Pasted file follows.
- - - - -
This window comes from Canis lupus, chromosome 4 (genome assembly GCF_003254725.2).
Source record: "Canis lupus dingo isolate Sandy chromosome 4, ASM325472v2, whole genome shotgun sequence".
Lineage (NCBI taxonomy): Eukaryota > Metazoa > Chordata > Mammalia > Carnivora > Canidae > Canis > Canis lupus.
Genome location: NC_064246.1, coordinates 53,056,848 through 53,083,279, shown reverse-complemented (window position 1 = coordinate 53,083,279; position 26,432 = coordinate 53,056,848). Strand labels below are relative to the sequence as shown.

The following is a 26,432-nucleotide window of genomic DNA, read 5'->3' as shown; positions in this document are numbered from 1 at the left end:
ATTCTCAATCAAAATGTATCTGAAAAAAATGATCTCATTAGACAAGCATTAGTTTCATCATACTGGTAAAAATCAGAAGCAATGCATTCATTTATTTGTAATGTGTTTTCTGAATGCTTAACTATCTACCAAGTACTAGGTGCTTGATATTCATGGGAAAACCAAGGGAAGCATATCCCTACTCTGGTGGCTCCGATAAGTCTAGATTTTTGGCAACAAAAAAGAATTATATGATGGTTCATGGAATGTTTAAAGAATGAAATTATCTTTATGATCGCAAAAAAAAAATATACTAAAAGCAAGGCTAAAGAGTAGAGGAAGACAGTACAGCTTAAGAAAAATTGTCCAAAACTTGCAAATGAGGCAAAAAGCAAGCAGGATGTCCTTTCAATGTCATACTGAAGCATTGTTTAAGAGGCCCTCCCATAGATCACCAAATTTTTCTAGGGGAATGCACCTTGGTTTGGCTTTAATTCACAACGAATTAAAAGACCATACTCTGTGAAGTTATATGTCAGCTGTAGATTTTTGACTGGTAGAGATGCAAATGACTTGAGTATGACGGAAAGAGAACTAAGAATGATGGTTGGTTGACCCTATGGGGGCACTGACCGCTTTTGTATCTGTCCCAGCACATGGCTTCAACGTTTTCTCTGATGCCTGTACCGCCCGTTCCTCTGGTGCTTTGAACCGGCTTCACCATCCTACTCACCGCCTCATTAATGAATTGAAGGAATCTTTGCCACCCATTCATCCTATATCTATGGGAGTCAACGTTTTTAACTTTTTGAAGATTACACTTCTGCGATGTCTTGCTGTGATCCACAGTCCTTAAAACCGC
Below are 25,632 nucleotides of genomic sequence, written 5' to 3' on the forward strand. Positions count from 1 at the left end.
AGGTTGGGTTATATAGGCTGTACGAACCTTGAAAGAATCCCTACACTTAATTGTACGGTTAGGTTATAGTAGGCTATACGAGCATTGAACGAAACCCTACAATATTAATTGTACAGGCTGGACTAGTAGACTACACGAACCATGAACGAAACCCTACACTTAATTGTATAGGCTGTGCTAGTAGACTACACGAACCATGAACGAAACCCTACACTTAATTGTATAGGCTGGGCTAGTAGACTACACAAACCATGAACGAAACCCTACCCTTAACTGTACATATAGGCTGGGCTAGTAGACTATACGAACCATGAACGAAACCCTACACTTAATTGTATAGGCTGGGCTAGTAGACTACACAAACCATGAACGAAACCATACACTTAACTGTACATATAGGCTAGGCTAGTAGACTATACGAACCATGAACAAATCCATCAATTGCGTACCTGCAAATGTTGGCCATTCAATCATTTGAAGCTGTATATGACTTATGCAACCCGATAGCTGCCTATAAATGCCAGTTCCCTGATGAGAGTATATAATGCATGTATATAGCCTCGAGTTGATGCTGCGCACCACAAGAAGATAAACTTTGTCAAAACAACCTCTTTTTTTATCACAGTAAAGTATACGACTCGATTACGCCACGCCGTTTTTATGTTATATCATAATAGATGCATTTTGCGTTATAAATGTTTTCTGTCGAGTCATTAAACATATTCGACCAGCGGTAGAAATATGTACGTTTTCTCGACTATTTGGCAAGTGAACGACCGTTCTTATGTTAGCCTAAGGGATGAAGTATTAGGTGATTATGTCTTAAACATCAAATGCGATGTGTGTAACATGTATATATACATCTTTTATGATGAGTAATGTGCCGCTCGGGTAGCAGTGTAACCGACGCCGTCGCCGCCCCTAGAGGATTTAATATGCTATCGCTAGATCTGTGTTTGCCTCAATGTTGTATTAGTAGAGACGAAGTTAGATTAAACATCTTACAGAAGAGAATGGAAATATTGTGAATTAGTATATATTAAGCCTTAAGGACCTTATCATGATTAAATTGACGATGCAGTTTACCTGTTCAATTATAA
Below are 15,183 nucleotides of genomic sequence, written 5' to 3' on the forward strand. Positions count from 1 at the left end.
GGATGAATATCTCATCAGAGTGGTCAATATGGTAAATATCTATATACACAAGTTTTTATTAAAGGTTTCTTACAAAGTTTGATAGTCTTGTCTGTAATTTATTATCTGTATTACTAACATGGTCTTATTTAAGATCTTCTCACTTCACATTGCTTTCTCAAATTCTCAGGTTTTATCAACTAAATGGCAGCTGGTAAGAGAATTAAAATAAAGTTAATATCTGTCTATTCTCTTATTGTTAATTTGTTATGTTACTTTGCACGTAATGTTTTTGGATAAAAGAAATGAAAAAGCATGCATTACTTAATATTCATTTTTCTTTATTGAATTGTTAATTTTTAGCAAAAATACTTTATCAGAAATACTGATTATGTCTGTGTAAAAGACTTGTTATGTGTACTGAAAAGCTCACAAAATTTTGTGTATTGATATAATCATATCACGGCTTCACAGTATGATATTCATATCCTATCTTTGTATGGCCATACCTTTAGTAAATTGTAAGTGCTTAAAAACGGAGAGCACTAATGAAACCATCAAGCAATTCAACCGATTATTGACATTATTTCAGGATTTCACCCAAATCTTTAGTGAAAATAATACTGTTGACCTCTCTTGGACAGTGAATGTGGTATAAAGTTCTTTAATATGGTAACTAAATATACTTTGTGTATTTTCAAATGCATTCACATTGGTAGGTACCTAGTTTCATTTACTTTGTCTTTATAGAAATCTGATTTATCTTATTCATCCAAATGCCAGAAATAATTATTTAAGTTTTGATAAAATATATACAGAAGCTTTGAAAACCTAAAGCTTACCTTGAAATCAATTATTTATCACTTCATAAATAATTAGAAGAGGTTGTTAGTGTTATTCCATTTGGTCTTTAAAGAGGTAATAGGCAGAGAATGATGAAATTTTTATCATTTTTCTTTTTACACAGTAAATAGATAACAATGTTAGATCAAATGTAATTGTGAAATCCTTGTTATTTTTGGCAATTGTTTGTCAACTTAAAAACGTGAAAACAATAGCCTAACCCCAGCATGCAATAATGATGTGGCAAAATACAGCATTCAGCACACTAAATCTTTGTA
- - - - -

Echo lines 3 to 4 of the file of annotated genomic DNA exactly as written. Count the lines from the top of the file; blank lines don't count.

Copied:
Lineage (NCBI taxonomy): Eukaryota > Metazoa > Chordata > Mammalia > Carnivora > Canidae > Canis > Canis lupus.
Genome location: NC_064246.1, coordinates 53,056,848 through 53,083,279, shown reverse-complemented (window position 1 = coordinate 53,083,279; position 26,432 = coordinate 53,056,848). Strand labels below are relative to the sequence as shown.